With such obscene levels of cash now at stake in the higher reaches of England’s flagship league the problem has now passed beyond curtailing, unworthy of attention as Richard Scudamore and the healthy line of foreign investors he has attracted to these shores remain too wrapped up in self-interest to listen. Neither does the solution lie in the wretched proposal to replicate the Spanish B team idea and to create a league 3, an absurd idea that was rejected swiftly.
There is no panacea to the mess English football seems to have arrived at. A lack of coaches, Spain has 20,000 more than England, the total breakdown of grass-roots football which creates an irreversible apathy in children who could be inspired to play, or a win-at-all-costs mentality that exists in teenage years. They are all insidious problems that go well beyond Hodgson’s realm of influence.
This summer showed England to be at least a decade behind Uruguay and Italy, astute national teams and as Wayne Rooney called them “streetwise”, but there was an explicit desire, driven by Hodgson, to change with the times. An emphasis on passing football, a positive, well-organised camp that was light-years away from the dreary, prison-like hold-up in Rustenburg with Fabio Capello four years ago.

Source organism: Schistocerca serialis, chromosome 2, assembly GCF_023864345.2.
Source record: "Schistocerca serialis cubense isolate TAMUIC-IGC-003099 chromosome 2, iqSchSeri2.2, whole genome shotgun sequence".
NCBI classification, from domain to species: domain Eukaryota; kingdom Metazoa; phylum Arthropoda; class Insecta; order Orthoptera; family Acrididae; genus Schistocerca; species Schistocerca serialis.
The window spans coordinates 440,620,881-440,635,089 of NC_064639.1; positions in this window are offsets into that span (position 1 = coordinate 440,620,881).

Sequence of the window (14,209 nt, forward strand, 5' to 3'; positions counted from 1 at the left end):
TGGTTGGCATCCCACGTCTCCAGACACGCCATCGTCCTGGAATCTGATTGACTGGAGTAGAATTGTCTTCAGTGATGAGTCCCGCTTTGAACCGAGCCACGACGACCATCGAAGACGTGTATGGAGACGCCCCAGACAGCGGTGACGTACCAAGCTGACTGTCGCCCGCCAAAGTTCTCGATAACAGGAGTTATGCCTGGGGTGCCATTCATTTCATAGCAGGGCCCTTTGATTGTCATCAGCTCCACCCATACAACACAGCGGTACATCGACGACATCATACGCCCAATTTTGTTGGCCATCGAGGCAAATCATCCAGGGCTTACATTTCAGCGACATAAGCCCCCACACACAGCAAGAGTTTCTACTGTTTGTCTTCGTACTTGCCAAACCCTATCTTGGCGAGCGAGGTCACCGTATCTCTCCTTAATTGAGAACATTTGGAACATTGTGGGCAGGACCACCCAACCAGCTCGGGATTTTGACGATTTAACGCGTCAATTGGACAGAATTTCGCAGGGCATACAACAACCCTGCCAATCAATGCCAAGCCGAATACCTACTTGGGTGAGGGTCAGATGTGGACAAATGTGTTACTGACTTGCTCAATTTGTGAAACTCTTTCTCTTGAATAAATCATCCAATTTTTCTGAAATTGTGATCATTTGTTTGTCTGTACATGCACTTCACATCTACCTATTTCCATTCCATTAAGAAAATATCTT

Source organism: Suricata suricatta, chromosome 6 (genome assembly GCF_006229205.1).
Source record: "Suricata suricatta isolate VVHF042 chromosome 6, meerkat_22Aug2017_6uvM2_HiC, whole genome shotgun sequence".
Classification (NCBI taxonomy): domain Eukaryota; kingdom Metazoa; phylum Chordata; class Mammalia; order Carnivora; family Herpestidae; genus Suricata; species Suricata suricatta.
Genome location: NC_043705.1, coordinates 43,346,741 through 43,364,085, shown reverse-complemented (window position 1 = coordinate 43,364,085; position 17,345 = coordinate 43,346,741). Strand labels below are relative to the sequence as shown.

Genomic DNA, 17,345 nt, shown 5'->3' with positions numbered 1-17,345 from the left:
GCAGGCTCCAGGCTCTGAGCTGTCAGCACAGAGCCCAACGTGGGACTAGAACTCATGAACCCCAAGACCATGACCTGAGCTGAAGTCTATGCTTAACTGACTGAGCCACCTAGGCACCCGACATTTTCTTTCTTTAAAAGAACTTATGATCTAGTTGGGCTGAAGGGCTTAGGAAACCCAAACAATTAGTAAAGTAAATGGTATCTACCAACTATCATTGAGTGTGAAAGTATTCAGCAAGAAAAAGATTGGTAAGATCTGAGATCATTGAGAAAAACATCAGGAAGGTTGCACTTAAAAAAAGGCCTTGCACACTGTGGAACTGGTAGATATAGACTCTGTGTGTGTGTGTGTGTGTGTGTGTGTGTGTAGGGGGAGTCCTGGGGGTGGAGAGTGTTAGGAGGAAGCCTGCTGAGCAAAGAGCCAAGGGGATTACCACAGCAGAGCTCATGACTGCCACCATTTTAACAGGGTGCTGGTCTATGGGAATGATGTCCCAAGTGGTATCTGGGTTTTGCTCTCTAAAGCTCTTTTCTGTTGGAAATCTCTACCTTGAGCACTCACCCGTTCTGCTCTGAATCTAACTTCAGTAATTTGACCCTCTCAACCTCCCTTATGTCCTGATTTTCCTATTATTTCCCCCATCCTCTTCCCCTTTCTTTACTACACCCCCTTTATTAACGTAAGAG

If Capello led English football to its watershed moment with destruction by Germany in Bloemfontein, we have since seen the belated opening of St George’s Park and the introduction of the Elite Player’s Performance Plan, then Brazil four years later should be an encouragement to stay on the path to which it is heading. It has been a major setback but not one big enough to knock Hodgson or England back off course as they prepare for a pivotal next 2 years.